Local Leaders in Los Angeles Stand Up to Trump’s Anti-Immigration Plan
Posted on Mar 23, 2017
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As the Trump police state tightens its anti-immigrant grip on urban America, resistance is forming in city halls and in police departments charged with enforcing the law.
There is, of course, resistance on other issues, such as President Trump’s senseless proposed budget cuts and his determination to all but wipe out health care assistance for the poor, middle class and elderly.
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Attorneys and prosecutors in California, Arizona, Texas and Colorado have reported that teams of U.S. Immigration and Customs Enforcement (ICE) agents have swept into courtrooms or are waiting outside to arrest undocumented immigrants, according to the Los Angeles Times. Tani Cantil-Sakauye, chief justice of California’s Supreme Court, asked Attorney General Jeff Sessions and Homeland Security Secretary John Kelly to stop immigration agents from “stalking” the state’s courthouses to make arrests. “Courthouses should not be used as bait in the necessary enforcement of our country’s immigration laws,” Cantil-Sakauye wrote in a letter.
There are reports of great fear in mosques and throughout the Muslim community. Parents have painful talks with children on what to do if mom or dad are picked up by the immigration cops. They also must explain why grandparents or other relatives can’t join them in the United States.
Fear is taking hold of immigrant communities as they face immigration officers now freed from even the small limitations of the Obama administration. These immigration cops feel empowered, as if their time arrived with Trump’s election.
But there is powerful resistance from mayors—often tough, canny politicians—usually ignored by the national media.
On Tuesday, mayors from New York to Los Angeles joined in a Day of Immigration Action to protest ICE enforcement of immigration laws.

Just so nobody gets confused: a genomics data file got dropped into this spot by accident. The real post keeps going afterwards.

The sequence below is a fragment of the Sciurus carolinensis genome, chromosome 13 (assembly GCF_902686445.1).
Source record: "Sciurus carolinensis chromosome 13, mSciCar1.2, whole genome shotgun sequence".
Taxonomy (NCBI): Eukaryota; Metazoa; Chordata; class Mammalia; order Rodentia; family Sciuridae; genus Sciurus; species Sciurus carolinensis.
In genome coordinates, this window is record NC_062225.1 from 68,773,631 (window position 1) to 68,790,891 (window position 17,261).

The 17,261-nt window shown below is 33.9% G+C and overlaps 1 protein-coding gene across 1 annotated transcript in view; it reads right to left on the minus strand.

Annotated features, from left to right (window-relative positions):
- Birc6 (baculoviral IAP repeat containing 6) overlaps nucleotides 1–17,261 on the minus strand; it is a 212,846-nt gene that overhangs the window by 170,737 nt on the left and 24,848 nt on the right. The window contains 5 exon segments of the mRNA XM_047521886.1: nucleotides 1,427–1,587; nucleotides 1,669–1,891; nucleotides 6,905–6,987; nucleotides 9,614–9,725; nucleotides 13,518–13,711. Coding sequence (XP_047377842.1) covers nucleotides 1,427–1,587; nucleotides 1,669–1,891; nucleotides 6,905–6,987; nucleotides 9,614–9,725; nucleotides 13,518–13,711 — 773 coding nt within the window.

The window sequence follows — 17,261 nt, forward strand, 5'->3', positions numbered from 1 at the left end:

Los Angeles Mayor Eric Garcetti, grandson of immigrants, said, “We have grown into the most diverse city on the face of the earth—a city that champions inclusiveness and tolerance, and welcomes everyone who seeks to realize their dreams and build their families here regardless of national origin or immigration status.
“Today, more than 1.5 million residents of our city are foreign born, and nearly two of every three Angelenos are either immigrants or children of immigrants. Our immigrants are the engine of the Los Angeles economy. … Even more so, our immigrants have woven the social, cultural, and civic fabric of Los Angeles, from our educational institutions to our artistic stages, from the halls of government to community activism, from our vibrant culinary scene to our fields of play.”
The depth of feeling on the issue—and evidence of how it cuts across immigrants’ ethnic lines—was apparent at the nation’s major airports on the last weekend in January, when thousands gathered to protest Trump’s ban on refugees from the Muslim-majority countries of Syria, Iraq, Iran, Yemen, Libya, Somalia and Sudan. Demonstrators showed up to protest in Los Angeles, San Francisco, Washington, D.C., Dallas, New York, Raleigh, N.C., Houston, Seattle and other cities.